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A serious browser vulnerability, but whose?

serious vulnerability that causes Internet Explorer to launch Firefox and execute a malicious payload is sparking debate about exactly who is responsible for the flaw.

The vulnerability, which was widely reported on security blogs, allows an attacker to remotely execute malicious code on a machine that is running IE but also has the Mozilla browser installed. By luring an IE user to a malevolently crafted site, the attacker can cause Firefox to execute the code without first vetting it for security.

Whose to blame? Perhaps both? Either way, if it weren't dangerous, it would be quite funny.

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Web search groups to yield on privacy

Yahoo and Microsoft are preparing to announce concessions in their privacy policies in the next few weeks, as pressure mounts in Europe over the length of time internet search companies should be allowed to hold personal data.

The Article 29 Working Party, a group of national officials that advises the European Union on privacy policy, last month said it wanted to investigate how long companies such as Yahoo and Microsoft keep data on individuals who use their search engines.

Finally they are investigating other major search engine players and their policies as well. A level playing field and more privacy for the users is a good thing in general.

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Forget about the WGA! 20+ Windows Vista Features and Services Harvest User Data for Microsoft

Are you using Windows Vista? Then you might as well know that the licensed operating system installed on your machine is harvesting a healthy volume of information for Microsoft. In this context, a program such as the Windows Genuine Advantage is the last of your concerns. In fact, in excess of 20 Windows Vista features and services are hard at work collecting and transmitting your personal data to the Redmond company.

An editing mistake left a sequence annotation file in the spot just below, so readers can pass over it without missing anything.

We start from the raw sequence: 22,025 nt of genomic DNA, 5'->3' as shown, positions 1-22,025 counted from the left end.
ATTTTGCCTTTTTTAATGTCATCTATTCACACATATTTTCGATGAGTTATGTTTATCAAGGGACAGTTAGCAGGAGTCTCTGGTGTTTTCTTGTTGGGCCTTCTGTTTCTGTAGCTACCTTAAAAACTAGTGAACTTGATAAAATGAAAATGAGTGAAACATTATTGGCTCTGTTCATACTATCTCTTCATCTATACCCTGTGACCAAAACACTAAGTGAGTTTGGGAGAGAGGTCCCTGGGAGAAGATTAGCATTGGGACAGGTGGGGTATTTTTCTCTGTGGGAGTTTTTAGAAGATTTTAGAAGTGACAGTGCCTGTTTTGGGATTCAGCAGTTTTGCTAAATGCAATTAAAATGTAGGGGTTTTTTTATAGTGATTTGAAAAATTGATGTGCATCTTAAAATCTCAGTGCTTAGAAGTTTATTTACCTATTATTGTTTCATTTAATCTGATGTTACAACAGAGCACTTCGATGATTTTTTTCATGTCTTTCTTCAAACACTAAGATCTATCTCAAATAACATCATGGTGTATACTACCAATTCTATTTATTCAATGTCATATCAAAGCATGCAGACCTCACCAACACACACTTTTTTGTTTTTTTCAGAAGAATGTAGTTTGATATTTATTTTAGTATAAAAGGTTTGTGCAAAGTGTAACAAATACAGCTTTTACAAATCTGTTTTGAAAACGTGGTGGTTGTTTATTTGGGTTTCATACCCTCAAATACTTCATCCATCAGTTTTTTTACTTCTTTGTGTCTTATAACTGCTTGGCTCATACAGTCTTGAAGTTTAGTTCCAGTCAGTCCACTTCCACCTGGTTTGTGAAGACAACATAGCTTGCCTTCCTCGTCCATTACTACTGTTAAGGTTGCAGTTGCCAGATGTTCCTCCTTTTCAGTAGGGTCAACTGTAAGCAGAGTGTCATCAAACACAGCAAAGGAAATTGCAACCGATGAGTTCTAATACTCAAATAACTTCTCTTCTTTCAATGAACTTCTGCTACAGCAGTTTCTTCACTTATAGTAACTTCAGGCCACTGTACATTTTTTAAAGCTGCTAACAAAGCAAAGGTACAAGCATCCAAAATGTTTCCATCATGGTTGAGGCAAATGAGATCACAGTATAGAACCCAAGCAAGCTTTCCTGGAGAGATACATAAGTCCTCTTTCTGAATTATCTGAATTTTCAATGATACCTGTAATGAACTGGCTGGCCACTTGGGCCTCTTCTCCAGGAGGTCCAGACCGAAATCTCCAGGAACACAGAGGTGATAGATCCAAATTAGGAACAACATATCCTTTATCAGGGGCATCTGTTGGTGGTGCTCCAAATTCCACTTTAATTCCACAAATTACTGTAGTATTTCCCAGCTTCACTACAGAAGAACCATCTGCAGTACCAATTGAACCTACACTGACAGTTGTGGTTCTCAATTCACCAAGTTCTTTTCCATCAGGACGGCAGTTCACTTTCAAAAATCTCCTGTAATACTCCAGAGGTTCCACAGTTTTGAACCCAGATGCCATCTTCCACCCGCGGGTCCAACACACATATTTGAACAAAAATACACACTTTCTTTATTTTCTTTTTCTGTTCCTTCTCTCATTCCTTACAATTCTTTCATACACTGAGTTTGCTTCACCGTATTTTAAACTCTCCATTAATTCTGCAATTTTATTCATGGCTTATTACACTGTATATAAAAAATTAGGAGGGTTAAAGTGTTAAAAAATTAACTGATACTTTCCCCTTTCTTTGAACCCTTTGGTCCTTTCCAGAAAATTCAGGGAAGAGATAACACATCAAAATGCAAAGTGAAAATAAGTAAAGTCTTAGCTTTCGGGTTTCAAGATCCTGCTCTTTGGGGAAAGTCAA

Microsoft makes no secret about the fact that Windows Vista is gathering information. End users have little to say, and no real choice in the matter. The company does provide both a Windows Vista Privacy Statement and references within the End User License Agreement for the operating system. Combined, the resources paint the big picture over the extent of Microsoft's end user data harvest via Vista.
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Only God and Microsoft know the answer to that. And I have a feeling that God is going right now "Hey, don't get me involved in this! I have enough trouble as it is trying to find out the release date for Windows Vista Service Pack 1 and Windows Seven!"

I didn't buy Vista, the WGA thing makes me sick. For all the crap Google has been getting lately, I think microsoft has a much worse track record for violating user's privacy. This article about Vista having so many programs monitoring you and reporting your activities doesn't surprise me in the slightest. Planning on upgrading soon? Just another 20 reasons not to go with Vista!